Fashion in the period 1700–1750 in European and European-influenced countries is characterized by a widening silhouette for both men and women following the tall, narrow look of the 1680s and 90s. Wigs remained essential for men of substance, and were often white; natural hair was powdered to achieve the fashionable look.
The new modes of the beginning of the century are received with great success. This shows a society on the sidelines of Versailles, made up of younger individuals from the new financial and commercial sectors. These young men are freed from the fashions of Versailles and the obligations of the court. They prefer to seek their welfare but to obey the authority of the ruler.
At the beginning of the xviii th century, art, and by extension the suit seeks to describe aspects of life and the individual with light and color. The costume will transcribe the new sensibility of the time and the emergence of new needs: more lightness and more fantasy.
“It’s a general change of minds and tastes to look for the origin of the formal evolution of the costume to the xviii th century. ” (Page 225 F. Boucher. 1996).
Everywhere at that time, clothing styles became less loaded as fabrics became more valuable. The silhouettes became more natural and less voluminous, and the colors began to lighten towards the Rococo style. Styles for both sexes have found simple compliance.
The essential item for men was the costume. Each man had a leotard, short breeches, a long jacket, and sometimes a white crop.
The jackets, usually brocade, were very fitted at the top, and at the bottom, they flared out of the body, leaving a place for the sword to descend to the knee. The sleeves are adjusted and decorated with stripes.
The shirt is worn with a vest as long as the jacket buttoned tight, with low pockets. The shirt is sometimes worn with a cropWhite. These men put under the tight pants just above the knees, bottom of silk (color for richer). The flat and black shoes with a buckle finished the outfit. All social classes put on these costumes during the entire century without much change.
The hairstyle consists of rolls of hair covering the ears also called pigeon wings ; this elaborate hairstyle often leads to the wearing of wigs imitating them.
Between the economic and social classes, the style of clothing did not really differ; but it was by the tissues that they were easily distinguished.
The upper classes used silks, brocades and velvet for costumes and dresses, while the lower classes and peasants used wool and cotton, which were cheaper. The jackets of the nobility had the embellishments, embroidery and dozens of buttons that were considered jewels. The men of the upper classes also were putting hairpieces powdered white with loops hair close to the face and a tail. The working class wore very unadorned jackets and long hair in a ponytail tied around the back of the neck.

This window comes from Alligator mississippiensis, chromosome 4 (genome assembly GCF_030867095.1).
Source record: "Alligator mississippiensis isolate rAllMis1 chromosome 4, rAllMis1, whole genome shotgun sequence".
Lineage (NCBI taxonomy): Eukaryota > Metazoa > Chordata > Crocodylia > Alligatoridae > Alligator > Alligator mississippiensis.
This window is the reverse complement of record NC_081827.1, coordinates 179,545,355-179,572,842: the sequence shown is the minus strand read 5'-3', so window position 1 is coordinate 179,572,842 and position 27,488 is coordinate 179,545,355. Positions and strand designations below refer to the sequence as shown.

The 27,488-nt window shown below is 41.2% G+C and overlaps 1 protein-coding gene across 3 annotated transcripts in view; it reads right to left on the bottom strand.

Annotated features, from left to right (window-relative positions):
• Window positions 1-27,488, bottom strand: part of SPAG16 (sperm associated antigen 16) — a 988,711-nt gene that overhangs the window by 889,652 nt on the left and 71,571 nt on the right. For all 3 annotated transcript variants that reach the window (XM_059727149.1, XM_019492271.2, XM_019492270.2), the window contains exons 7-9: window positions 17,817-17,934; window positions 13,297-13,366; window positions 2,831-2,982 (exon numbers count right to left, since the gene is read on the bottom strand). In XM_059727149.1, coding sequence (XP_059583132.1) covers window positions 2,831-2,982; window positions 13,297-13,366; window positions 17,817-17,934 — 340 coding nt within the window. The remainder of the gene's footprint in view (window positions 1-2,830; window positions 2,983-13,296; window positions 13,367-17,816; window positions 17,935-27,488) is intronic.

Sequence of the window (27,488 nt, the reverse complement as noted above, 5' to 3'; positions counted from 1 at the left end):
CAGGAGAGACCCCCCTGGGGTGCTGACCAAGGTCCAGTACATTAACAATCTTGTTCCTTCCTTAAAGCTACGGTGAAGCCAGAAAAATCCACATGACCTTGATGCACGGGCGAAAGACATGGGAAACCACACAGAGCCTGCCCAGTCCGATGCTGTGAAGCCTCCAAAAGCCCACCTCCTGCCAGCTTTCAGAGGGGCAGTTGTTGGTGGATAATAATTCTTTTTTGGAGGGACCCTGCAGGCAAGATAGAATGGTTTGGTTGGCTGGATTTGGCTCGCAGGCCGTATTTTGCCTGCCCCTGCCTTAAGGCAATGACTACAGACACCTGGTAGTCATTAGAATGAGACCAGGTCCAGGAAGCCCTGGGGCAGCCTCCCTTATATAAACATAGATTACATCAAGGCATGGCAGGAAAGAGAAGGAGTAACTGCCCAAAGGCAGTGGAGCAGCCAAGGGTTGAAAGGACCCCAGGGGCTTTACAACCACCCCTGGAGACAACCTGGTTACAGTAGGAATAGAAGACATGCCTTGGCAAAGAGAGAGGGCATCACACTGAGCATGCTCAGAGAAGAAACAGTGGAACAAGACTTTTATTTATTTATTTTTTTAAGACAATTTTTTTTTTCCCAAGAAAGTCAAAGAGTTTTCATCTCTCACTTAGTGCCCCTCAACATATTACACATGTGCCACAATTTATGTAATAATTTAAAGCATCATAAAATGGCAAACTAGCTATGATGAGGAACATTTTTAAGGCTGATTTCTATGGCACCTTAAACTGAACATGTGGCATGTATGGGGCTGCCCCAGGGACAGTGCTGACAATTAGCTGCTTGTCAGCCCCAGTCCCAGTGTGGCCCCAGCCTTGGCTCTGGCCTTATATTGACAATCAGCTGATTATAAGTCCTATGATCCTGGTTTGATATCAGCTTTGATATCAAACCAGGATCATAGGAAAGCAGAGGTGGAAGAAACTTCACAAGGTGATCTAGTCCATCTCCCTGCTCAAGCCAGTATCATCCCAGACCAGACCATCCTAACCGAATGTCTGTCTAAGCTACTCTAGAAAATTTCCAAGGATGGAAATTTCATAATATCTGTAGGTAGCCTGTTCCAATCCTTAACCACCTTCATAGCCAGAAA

Under Louis XIV, the powerful French court of Versailles determines fashion: it is stately, stately, expensive and substantial. Nevertheless, citizens copy the latest fashion on a sober scale. Louis’ wife and his mistresses determine fashion at the court with its strict etiquette. Paris is the capital of haute couture: fashion dolls are sent all over Europe. When the king grows old and becomes religious, fashion becomes more and more relaxed.
The three-piece men’s suit (jacket or skirt, trousers, vest) penetrates from England in France. The undergarments are a shirt with lace on the sleeves. The long jacket, the juste-au-corps, reaches to the knees, has large pockets, tight sleeves with very wide covers, buttonholes, and a back split. The jacket is worn open. The vests are richly embroidered with flowers or trimmed with galons and is as long as the jacket. The close-fitting shorts are usually invisible and turn into stockings that are embroidered at the ankles. Around the neck a cravate (lace bands) is worn with a big bow. To look bigger, men are going to wear shoes with (red) heels. The balding king buys a large allonge wig (in the own hair color) with long luxuriant curls and combed up high. The wig is made of animal hair, and extremely heavy, awkward and expensive. The hat is folded on two sides and carried with the tip forward; this creates the three-part (tricorne).
In 1715 Louis XIV died; he is succeeded by his five-year-great grandson Louis XV. The Duke of Orleans is regent and this period is called régence. In 1730, the late baroque or rococo, with its distinctive sweetness and elegance, arises in architecture and visual art. The clothing has light pastel shades, and ruffles and accessories come back. Louis is not interested in state affairs or the poor people. His mistress, Madame de Pompadour, influences fashion: it is feminine, playful and airy. Around 1740, the Age of Enlightenment began, characterized by an informal clothing style with accessories and motifs from nature. There is civilized conversations and people read a lot.
Distinction was made in this period between full dress worn at court and for formal occasions, and undress or everyday, daytime clothes. As the decades progressed, fewer and fewer occasions called for full dress, which had all but disappeared by the end of the century.